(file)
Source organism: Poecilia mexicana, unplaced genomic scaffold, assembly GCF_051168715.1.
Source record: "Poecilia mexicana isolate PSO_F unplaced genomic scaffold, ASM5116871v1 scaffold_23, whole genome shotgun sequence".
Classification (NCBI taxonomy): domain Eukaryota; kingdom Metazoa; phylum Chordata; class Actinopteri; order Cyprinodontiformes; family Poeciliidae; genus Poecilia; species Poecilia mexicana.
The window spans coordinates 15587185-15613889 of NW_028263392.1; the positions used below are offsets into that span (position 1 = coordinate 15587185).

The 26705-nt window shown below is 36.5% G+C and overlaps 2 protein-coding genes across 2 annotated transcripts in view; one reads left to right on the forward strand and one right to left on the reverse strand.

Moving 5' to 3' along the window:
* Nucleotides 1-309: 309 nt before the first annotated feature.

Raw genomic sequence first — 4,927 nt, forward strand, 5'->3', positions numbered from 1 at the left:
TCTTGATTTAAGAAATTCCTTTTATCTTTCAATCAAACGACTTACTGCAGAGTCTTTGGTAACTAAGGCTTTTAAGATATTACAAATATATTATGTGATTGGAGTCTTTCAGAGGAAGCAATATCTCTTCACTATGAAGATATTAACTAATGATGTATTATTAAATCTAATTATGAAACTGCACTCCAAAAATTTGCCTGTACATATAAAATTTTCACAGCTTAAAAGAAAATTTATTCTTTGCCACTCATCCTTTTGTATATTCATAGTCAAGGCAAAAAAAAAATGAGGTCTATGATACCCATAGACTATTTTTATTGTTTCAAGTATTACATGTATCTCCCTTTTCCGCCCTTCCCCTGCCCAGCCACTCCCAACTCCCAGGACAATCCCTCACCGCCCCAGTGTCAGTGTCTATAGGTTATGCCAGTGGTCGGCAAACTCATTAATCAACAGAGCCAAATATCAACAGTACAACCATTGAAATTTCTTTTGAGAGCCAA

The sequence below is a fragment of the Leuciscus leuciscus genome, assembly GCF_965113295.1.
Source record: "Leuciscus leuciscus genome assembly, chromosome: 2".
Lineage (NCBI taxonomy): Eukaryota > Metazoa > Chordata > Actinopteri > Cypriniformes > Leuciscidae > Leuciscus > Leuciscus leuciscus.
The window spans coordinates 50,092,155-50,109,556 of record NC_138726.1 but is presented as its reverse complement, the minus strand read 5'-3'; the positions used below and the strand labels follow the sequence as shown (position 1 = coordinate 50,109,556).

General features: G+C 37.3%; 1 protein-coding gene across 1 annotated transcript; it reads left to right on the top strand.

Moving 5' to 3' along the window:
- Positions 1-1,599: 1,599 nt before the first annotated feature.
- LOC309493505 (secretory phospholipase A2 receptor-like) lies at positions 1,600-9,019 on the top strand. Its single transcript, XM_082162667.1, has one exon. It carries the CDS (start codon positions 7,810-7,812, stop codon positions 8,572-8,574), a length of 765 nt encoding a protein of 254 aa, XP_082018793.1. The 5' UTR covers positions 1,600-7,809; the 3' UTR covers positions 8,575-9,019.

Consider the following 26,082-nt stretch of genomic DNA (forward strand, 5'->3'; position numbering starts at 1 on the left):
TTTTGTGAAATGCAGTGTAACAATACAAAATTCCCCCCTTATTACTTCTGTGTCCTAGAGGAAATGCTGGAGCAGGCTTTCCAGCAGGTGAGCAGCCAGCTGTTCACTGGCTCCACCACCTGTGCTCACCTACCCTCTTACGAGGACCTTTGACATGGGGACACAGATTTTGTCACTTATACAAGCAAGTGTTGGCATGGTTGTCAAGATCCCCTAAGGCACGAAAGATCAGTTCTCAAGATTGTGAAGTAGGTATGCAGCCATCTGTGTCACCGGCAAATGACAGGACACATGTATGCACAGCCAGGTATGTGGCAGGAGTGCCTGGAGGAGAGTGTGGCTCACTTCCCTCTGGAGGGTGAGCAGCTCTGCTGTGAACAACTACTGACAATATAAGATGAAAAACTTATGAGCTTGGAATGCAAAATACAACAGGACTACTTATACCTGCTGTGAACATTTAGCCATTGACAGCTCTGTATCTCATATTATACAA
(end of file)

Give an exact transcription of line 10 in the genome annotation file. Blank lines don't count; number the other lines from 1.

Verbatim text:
The sequence below is a fragment of the Leuciscus leuciscus genome, assembly GCF_965113295.1.